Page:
Drawing on a decade of transformative research done in partnership with Cuyahoga County's Office of Early Childhood/Invest in Children and its public/private set of collaborators, the report describes the experiences of this community initiative and concrete examples of how data have been used to inform practice and policy.
"Transforming Civil Discourse and Neighborhood Identity through Action Research," a paper written by Mark Chupp, was recently selected by the Association for Research on Nonprofit Organizations and Voluntary Action (ARNOVA) as the "Best Paper for 2008." Chupp, Assistant Professor at the Mandel School of Applied Social Sciences, and Faculty Associate of the Center on Urban Poverty and Community Development, presented the paper at ARNOVA's 2008 conference.
The announcement of this award was released during the 2009 conference and the notice of the award is listed in the ARNOVA Newsletter. WINTER 2010 VOLUME 38, NO. 3 on page number 3.
"New Evidence and Implications for Community Initiatives" by Claudia J. Coulton, Brett Theodos, Margery Austin Turner
Publication Date: November 02, 2009
Americans change residences frequently. Residential mobility can reflect positive changes in a family's circumstances or be a symptom of instability and insecurity. Mobility may also change neighborhoods as a whole. To shed light on these challenges, this report uses a unique survey conducted for the Making Connections initiative. The first component measures how mobility contributed to changes in neighborhoods' composition and characteristics. The second component identifies groups of households that reflect different reasons for moving or staying in place. The final component introduces five stylized models of neighborhood performance: each has implications for low-income families' well-being and for community-change efforts.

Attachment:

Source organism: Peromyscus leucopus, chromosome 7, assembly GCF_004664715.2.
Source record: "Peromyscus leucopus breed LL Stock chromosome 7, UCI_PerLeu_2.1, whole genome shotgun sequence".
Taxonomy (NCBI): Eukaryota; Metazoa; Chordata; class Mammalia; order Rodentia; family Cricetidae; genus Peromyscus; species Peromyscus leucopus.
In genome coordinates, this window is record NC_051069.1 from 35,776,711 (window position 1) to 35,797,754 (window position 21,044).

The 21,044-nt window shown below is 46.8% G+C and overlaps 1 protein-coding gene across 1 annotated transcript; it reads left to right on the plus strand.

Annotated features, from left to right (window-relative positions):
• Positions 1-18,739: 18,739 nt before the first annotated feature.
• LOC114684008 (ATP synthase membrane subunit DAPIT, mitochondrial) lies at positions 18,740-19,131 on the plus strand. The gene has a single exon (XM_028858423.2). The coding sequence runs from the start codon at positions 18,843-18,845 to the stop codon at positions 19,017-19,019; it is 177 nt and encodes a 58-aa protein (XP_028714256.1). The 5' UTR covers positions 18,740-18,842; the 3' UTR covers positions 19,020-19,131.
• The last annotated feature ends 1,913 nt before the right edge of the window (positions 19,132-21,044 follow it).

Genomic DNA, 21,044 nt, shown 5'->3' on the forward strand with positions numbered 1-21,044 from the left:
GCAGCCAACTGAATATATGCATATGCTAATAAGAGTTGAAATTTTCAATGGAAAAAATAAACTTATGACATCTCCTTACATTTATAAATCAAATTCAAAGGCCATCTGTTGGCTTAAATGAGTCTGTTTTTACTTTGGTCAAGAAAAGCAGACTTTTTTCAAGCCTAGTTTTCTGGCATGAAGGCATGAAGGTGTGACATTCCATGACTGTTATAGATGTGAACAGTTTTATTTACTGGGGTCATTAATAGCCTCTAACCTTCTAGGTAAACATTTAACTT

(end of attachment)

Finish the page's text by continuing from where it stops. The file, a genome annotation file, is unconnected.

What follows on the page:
This research is part of the work that the Center on Urban Poverty and Community Development participates in for the Annie Casey Foundation's Making Connections Initiative.
Diwakar K. Vadapalli, Doctoral Research Fellow at the Center on Urban Poverty and Community Development, presented a paper in Carmona, Spain, April 22-24, at a research meeting titled, "Social Welfare and Cash Transfer Meeting," which was organized by both UNICEF and University College London, to discuss the role of social welfare services in improving cash transfer programs.
A communiqué released from the meeting is available here.
Mr. Vadapalli's paper is titled, "Barriers and challenges in accessing social transfers and role of social welfare services in improving targeting efficiency: a study of conditional cash transfers," and it was featured in the July edition of NASW News in the article, "Services Enhance Cash Programs: Information flow among the parties is vital to the success of cash transfer policies," by Paul R. Pace, that reports about this research meeting.
Mr. Vadapalli's paper will also be presented at the 2009 Symposium of the International Consortium for Social Development in Monerrey, Mexico on July 28th, 2009. It will appear in a special issue of the international journal Vulnerable Children and Youth Studies titled, "UNICEF Special Issue: Barriers and challenges in accessing social transfers and role of social welfare services in improving targeting efficiency: a study of conditional cash transfers by: D. Vadapalli."
Family Homelessness in Cuyahoga County
A new Briefly Stated number 09-03, titled "Family Homelessness in Cuyahoga County" has been released. It summarizes research in a white paper by the Center on Urban Poverty and Community Development regarding an analysis of the number of homeless families and "doubled up" families in Cuyahoga County.
The Briefly stated can be read or downloaded here.
The White paper, also titled "Family Homelessness in Cuyahoga County," can be read or downloaded here.
A brief radio article, on NPR affiliate WCPN, referencing this paper can be read or heard here.
Lord knows...But what do we know about the effectiveness of faith-based programming?
Beginning with the Clinton Administration and greatly extended under George W. Bush, the federal government has expanded the role of faith-based providers in the delivery of a range of human services.